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GE reaches US$3.2b deal in energy industry
BOSTON—General Electric Co reached a US$3.2 billion agreement to acquire a French maker of automation systems used in the oil and gas sector, marking GE’s latest in a series of deals in the energy industry. The largest US conglomerate said its acquisition of Converteam, which reported 2010 revenue of US$1.5 billion, would boost its offering of high-efficiency electric devices used across the energy industry. “This acquisition pretty much touches every aspect of our energy portfolio,” said John Krenicki, a GE vice chairman who heads the company’s Energy Infrastructure unit.
Converteam’s products, electric motors that can replace gas-fired engines in oil and gas production, also give GE a chance to build its presence in supplying equipment to the fast-growing mining and metal sectors, he said. GE has made roughly US$14 billion worth of acquisitions over the past year—with US$11 billion in energy alone—as Chief Executive Officer Jeff Immelt has worked to move the company away from its former dependence on financial services.
Break from energy takeovers
But the energy unit will take a break from takeovers after Converteam closes, which it expects in the third quarter. “As you look forward here, our top priority is going to be making these acquisitions work for GE shareholders, not adding to the heap,” Krenicki said in an interview on Tuesday. Asked if GE Energy would continue its torrid pace of dealmaking, he said: “Not this pace, no.”
The deal values Converteam at about 15 times its US$239 million in earnings before interest, taxes, depreciation and amortization, Krenicki said. GE’s other big recent energy deals include the US$3 billion takeover of Dresser Inc, which makes gas engines used in oil production and mining, and the US$1.3 billion takeover of British oil equipment company Wellstream Holdings. It has also been a seller, in January closing its sale of a 51 percent stake in the NBC Universal media business to No. 1 US cable operator Comcast Corp. GE shares were down 10 cents, or about one-half percent, at US$19.65 on the New York Stock Exchange.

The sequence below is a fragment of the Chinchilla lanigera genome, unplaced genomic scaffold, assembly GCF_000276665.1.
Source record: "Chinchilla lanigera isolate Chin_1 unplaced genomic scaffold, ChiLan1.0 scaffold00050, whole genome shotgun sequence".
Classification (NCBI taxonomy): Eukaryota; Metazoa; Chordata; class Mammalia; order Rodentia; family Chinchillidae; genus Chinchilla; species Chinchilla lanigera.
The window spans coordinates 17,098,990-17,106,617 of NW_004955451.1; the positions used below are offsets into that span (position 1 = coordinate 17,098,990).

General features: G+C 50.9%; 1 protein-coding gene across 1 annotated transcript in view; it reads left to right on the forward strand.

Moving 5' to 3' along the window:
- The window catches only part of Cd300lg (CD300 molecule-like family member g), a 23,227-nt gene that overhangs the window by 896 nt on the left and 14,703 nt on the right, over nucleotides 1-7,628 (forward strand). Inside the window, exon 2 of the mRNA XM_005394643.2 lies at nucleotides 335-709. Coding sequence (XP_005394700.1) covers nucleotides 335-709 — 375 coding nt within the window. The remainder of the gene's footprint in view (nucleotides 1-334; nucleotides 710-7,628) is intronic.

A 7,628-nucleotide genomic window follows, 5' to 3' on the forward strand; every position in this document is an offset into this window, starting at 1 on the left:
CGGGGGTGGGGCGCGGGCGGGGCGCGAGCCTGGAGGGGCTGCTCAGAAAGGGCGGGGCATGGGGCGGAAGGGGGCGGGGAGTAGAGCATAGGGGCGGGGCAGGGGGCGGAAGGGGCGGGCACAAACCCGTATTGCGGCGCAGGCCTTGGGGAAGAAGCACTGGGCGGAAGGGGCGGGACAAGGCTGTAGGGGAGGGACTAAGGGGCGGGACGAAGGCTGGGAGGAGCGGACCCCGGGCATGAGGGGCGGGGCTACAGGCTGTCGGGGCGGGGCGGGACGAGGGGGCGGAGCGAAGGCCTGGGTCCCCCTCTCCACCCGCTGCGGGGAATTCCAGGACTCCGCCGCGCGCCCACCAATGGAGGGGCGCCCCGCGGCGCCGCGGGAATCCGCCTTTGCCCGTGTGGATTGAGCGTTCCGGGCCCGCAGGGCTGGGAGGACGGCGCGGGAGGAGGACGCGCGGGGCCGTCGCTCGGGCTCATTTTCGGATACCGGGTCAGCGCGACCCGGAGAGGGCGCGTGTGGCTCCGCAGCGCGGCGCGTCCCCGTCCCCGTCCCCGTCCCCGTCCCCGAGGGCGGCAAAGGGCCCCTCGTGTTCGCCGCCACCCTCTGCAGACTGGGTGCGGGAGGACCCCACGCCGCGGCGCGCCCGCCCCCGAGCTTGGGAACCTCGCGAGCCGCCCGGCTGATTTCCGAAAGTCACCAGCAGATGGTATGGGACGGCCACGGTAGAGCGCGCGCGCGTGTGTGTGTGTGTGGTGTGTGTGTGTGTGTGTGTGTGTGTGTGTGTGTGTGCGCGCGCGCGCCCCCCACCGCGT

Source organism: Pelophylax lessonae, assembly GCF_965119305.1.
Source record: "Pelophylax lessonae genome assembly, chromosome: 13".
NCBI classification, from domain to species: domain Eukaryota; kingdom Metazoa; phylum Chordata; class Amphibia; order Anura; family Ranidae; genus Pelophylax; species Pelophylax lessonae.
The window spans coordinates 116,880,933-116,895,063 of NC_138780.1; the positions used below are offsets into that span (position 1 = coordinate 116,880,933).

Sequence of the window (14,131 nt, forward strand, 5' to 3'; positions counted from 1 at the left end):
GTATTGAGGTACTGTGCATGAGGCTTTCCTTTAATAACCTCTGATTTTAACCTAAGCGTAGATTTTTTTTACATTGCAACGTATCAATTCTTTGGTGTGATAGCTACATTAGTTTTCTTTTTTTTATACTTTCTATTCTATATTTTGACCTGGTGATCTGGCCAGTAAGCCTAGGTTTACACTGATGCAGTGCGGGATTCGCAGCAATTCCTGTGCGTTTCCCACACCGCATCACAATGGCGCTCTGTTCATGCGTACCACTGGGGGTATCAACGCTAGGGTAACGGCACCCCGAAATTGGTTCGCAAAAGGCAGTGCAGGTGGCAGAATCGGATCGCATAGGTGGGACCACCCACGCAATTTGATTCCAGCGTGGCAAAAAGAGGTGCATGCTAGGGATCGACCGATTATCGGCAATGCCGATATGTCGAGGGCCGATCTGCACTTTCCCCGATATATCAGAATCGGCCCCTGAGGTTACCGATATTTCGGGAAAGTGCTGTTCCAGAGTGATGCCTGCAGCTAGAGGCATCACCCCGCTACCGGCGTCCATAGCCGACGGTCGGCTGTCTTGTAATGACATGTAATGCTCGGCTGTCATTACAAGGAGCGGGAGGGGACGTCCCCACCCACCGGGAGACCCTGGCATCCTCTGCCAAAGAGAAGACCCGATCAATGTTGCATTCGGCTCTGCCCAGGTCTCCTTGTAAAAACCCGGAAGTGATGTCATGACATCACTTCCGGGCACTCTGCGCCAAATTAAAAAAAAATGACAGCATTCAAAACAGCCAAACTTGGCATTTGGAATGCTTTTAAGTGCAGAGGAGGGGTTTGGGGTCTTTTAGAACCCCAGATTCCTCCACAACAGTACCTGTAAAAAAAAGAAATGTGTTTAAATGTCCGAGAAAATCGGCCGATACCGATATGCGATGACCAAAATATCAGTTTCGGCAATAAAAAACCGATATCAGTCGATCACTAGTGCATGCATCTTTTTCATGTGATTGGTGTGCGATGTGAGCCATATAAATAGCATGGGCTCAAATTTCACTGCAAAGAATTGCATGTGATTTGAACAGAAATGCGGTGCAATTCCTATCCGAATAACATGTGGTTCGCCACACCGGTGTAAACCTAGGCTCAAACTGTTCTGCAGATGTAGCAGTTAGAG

Keeping existing management
GE said it would buy about 90 per cent of Converteam, which was carved out of Alstom SA in a management buyout five years ago, from a group of current shareholders that include Barclays Private Equity and LBO France. Massy, France-based Converteam’s existing management will retain a 10 per cent stake in the company and will remain with the operation through the acquisition. GE said it will have the right to buy the remaining 10 per cent over the next two to five years for no more than US$480 million.
GE wanted to keep the existing management team in place to help work on ways to expand the combined companies’ reach to better serve new industries, executives said. “We have significant research and development we have been doing and we want to keep them on board to integrate the technology portfolio and help go into the mining and marine propulsion space,” said Joe Mastrangelo, a GE vice president. That sort of technology could help GE continue to expand its energy unit, Krenicki said: “There’s no reason that we could not have a GE Mining or GE Metals unit similar to what we have with GE Oil and Gas.”
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